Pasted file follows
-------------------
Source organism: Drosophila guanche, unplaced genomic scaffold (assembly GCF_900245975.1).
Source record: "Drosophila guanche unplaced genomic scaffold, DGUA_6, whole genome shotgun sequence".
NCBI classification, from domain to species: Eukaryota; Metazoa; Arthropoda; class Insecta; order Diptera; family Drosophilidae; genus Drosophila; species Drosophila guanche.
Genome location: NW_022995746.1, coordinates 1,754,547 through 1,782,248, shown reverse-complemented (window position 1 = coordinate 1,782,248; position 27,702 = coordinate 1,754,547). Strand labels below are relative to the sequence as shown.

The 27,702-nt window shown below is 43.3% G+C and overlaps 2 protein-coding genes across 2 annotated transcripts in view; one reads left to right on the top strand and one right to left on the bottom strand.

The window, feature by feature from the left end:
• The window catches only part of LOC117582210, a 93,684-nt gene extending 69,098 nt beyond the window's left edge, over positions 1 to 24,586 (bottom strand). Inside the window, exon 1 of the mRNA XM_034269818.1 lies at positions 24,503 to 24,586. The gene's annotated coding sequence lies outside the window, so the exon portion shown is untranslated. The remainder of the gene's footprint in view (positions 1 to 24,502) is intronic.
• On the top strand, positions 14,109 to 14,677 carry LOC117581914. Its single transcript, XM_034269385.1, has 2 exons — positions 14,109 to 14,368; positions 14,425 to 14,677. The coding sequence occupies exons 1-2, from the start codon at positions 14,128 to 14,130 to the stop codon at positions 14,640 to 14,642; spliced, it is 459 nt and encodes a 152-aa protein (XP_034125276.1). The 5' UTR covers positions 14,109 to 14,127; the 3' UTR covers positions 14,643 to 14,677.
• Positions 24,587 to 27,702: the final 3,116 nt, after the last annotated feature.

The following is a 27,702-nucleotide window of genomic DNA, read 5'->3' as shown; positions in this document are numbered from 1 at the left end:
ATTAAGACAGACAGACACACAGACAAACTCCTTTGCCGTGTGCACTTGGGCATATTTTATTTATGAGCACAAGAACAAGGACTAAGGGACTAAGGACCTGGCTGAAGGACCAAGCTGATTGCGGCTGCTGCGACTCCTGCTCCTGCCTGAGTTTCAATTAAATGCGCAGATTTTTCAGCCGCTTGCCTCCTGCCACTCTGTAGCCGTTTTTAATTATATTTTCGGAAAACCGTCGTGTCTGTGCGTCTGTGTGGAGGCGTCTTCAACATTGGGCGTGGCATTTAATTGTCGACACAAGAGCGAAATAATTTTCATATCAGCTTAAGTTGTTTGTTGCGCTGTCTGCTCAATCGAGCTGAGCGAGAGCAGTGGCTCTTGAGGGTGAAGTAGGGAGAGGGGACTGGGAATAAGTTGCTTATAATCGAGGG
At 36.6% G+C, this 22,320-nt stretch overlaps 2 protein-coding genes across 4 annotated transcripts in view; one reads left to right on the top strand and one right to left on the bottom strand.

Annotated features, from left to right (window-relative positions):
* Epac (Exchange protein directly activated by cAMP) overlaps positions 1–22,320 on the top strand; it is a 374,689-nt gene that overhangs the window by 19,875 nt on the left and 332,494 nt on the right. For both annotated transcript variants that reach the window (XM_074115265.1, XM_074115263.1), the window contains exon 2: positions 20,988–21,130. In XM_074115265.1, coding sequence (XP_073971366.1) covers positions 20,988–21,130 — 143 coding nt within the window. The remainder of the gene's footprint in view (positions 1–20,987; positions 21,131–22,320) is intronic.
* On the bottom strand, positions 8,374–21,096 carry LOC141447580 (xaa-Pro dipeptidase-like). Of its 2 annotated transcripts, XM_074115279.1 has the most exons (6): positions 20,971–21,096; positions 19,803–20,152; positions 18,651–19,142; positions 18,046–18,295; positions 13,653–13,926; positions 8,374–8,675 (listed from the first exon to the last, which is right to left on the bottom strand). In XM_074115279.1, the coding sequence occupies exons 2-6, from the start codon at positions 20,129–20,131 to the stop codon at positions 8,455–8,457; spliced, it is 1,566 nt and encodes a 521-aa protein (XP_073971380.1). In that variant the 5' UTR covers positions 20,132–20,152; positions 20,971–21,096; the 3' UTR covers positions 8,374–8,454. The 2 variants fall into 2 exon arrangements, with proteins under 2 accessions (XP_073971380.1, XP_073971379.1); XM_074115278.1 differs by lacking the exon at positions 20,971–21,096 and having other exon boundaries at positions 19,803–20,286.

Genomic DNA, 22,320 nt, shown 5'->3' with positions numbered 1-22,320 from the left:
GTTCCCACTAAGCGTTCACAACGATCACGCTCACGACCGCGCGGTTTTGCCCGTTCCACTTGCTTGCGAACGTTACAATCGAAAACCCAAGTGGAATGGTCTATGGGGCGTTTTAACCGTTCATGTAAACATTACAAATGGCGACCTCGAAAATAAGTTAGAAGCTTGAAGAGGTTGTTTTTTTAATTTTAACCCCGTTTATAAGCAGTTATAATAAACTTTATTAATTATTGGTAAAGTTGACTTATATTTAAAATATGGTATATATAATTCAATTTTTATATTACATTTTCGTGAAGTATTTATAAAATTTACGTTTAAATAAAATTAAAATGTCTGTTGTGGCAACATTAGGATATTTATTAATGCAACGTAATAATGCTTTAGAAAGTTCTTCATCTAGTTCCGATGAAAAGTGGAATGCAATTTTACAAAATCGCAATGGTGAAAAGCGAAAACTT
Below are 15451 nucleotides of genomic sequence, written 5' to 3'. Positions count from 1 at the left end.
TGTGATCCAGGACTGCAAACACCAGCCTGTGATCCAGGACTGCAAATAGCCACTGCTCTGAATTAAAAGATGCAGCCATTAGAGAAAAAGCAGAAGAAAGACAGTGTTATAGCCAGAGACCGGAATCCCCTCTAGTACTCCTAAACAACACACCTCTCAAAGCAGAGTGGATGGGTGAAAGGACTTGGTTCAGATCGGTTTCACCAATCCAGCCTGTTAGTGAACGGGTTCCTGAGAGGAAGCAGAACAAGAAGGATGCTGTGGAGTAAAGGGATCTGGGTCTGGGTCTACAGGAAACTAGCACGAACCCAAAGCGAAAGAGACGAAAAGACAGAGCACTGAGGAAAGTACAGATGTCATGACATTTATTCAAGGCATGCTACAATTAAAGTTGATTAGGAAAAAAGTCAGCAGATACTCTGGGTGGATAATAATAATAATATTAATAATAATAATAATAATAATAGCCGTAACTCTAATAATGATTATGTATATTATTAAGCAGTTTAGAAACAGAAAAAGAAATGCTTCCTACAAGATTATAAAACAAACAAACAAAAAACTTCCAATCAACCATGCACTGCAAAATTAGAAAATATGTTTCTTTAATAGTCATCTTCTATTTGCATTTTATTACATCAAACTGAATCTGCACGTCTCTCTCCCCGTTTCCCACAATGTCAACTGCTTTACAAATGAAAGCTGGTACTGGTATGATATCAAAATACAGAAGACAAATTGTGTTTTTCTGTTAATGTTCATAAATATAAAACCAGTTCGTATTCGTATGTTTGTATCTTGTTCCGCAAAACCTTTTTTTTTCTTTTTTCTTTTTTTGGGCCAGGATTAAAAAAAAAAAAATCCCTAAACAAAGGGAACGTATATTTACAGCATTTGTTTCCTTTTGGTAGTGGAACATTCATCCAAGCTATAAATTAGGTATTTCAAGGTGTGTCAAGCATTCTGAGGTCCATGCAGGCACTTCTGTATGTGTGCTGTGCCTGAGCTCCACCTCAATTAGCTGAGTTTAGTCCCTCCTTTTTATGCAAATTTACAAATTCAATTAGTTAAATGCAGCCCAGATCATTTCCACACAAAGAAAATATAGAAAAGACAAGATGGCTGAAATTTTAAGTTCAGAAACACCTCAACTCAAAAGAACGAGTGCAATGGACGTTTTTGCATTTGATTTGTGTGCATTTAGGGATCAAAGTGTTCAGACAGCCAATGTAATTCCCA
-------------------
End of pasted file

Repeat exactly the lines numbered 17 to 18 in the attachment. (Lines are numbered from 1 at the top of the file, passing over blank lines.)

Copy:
GTTCCCACTAAGCGTTCACAACGATCACGCTCACGACCGCGCGGTTTTGCCCGTTCCACTTGCTTGCGAACGTTACAATCGAAAACCCAAGTGGAATGGTCTATGGGGCGTTTTAACCGTTCATGTAAACATTACAAATGGCGACCTCGAAAATAAGTTAGAAGCTTGAAGAGGTTGTTTTTTTAATTTTAACCCCGTTTATAAGCAGTTATAATAAACTTTATTAATTATTGGTAAAGTTGACTTATATTTAAAATATGGTATATATAATTCAATTTTTATATTACATTTTCGTGAAGTATTTATAAAATTTACGTTTAAATAAAATTAAAATGTCTGTTGTGGCAACATTAGGATATTTATTAATGCAACGTAATAATGCTTTAGAAAGTTCTTCATCTAGTTCCGATGAAAAGTGGAATGCAATTTTACAAAATCGCAATGGTGAAAAGCGAAAACTT
Below are 15451 nucleotides of genomic sequence, written 5' to 3'. Positions count from 1 at the left end.